In October, the three top-scoring vehicles in each category are assembled at the purpose-built Australian Automotive Research Centre at Anglesea in Victoria. They undergo four days of final testing and vigorous evaluation and data checking by a panel of eight judges representing all state auto clubs, including the RACQ’s John Ewing and Barry Green.Then, and only then, are the winners determined.

Australia's Best Cars 2019: Winners and placegetters

Best Light Car

  • Kia Picanto S*
  • 2nd Mazda2 Maxx
  • 3rd Kia Rio S

Best Small Car Under $35,000

  • 1st Toyota Corolla Ascent Sport
  • 2nd Mazda3 G20 Evolve
  • 3rd Kia Cerato S

Best Small Car Over $35,000

  • 1st Mercedes-Benz A250 4Matic
  • 2nd Hyundai Kona Electric 2WD Highlander
  • 3rd Hyundai Ioniq Premium

Best Medium Car Under $65,000

  • 1st Toyota Camry Ascent Sport Hybrid
  • 2nd Mazda6 Touring
  • 3rd Peugeot 508 GT

Best Medium Prestige Car Over $65,000

  • 1st BMW 330i
  • 2nd Genesis G70
  • 3rd Volkswagen Arteon R-Line 206 TSI

Best Sports Car Under $62,000

  • 1st Hyundai i30 N Performance
  • 2nd Honda Civic Type R
  • 3rd Volkswagen Golf GTi

Best Sports Car $62,000-$125,000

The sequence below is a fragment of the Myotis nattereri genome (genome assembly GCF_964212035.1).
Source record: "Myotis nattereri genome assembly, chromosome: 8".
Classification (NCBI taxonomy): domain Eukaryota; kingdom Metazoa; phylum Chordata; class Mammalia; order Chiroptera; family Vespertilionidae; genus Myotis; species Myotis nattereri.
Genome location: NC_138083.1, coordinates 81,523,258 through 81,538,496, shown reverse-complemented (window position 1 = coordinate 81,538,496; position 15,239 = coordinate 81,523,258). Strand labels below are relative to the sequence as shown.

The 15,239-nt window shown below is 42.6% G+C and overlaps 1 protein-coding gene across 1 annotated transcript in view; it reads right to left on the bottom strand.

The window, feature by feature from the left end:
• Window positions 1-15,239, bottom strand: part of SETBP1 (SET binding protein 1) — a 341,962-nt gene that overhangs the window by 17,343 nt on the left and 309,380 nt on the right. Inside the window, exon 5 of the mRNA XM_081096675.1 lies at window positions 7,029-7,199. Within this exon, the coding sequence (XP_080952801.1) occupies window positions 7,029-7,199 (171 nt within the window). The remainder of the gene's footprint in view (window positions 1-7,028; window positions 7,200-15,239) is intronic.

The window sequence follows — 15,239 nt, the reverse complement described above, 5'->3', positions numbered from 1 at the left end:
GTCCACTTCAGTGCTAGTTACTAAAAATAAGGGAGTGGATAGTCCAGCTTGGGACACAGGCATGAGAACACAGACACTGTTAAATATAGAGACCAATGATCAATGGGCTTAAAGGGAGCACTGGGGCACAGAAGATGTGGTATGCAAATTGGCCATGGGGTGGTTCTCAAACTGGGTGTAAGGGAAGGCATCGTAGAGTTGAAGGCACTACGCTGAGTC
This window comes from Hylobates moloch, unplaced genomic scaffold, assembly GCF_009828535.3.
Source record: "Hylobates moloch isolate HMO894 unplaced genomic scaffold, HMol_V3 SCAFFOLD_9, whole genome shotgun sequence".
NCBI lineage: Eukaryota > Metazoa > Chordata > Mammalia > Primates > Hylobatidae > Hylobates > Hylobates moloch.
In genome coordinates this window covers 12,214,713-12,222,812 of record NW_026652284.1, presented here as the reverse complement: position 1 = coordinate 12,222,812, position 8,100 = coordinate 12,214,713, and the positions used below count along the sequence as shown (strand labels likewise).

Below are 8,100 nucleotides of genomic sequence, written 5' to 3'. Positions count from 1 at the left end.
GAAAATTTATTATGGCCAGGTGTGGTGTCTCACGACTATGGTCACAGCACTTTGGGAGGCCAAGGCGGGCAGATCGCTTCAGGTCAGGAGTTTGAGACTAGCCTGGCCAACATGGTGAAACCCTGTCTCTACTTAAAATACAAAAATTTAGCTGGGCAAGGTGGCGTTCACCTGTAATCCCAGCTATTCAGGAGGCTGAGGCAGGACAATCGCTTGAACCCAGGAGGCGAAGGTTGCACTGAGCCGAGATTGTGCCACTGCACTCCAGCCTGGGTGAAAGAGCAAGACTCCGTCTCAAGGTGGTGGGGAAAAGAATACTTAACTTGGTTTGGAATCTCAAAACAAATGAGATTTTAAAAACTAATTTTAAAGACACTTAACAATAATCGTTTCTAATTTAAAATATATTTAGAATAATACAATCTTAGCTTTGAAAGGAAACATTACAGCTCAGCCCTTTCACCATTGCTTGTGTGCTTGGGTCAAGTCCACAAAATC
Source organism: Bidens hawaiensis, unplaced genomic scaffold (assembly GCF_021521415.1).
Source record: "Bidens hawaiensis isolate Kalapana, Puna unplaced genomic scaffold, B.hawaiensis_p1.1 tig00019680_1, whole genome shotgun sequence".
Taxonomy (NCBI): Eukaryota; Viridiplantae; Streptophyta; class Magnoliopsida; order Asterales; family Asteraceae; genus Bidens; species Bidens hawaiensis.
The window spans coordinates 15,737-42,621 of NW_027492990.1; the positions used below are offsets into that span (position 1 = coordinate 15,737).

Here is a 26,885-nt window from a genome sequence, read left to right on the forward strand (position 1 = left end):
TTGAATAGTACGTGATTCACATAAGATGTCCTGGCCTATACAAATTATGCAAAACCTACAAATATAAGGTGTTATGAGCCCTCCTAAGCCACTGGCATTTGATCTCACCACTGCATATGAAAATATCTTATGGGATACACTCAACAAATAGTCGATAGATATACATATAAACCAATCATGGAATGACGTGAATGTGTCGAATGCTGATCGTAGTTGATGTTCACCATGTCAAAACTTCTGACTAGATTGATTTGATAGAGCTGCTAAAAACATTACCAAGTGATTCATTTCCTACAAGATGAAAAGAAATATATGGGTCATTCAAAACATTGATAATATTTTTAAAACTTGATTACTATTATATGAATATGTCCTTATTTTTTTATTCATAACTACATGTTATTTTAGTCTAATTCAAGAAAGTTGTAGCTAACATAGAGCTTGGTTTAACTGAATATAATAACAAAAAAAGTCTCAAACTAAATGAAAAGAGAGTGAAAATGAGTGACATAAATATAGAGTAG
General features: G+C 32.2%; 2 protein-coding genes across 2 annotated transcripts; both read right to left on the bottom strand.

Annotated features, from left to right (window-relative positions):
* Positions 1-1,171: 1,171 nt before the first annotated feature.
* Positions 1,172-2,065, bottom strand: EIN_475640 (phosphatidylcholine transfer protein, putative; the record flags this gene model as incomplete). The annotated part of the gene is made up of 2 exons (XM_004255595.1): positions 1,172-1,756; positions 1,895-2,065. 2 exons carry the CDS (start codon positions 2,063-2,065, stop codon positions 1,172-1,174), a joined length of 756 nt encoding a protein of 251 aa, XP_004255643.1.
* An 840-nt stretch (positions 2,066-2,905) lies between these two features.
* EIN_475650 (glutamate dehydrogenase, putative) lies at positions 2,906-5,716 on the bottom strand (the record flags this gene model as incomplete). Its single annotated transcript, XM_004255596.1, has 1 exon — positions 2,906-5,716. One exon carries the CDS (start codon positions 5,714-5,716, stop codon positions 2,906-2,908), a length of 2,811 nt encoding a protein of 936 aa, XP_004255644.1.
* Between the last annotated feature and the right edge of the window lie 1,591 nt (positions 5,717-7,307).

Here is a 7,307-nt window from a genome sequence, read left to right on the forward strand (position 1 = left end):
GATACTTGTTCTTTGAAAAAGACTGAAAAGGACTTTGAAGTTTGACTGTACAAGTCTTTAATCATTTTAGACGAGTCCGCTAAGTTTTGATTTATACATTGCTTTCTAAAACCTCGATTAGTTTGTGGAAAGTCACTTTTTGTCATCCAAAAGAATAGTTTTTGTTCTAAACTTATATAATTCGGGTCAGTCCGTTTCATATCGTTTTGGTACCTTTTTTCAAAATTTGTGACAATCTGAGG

• 1st Toyota GR Supra GTS
  • 2nd Volkswagen Golf R
  • 3rd Kia Stinger GT Black

Best Family Wagon

  • 1st Mazda CX-8 Sport
  • 2nd Kia Carnival Platinum
  • 3rd Mazda CX-9 Touring

Best Small SUV Under $40,000

  • 1st Kia Seltos Sport
  • 2nd Hyundai Kona Go
  • 3rd Hyundai Venue Active

Best AWD SUV Under $55,000

  • 1st Toyota RAV4 GXL AWD Hybrid
  • 2nd Subaru Forester 2.5i-S
  • 3rd Mazda CX-5 Maxx Sport

Best AWD SUV $55,000-$70,000

  • 1st Hyundai Santa Fe Highlander
  • 2nd Kia Sorento GT-Line
  • 3rd Volvo XC40 T4 Inscription

Best AWD SUV $70,000-$125,000

  • 1st Volkswagen Touareg Launch Edition 3.0 V6 TDI
  • 2nd Range Rover Evoque D150 SE
  • 3rd Volvo XC90 D5 Inscription

Best 4X4 Dual Cab Ute

  • 1st Toyota HiLux SR5
  • 2nd Ford Ranger XLT
  • 3rd Mitsubishi Triton GLS


* Note: Australia’s Best Cars awards policy requires vehicles to be five-star ANCAP safety rated or eligible for five-star rating to win its category. As this vehicle is rated four stars, it could not be crowned Light Car category winner.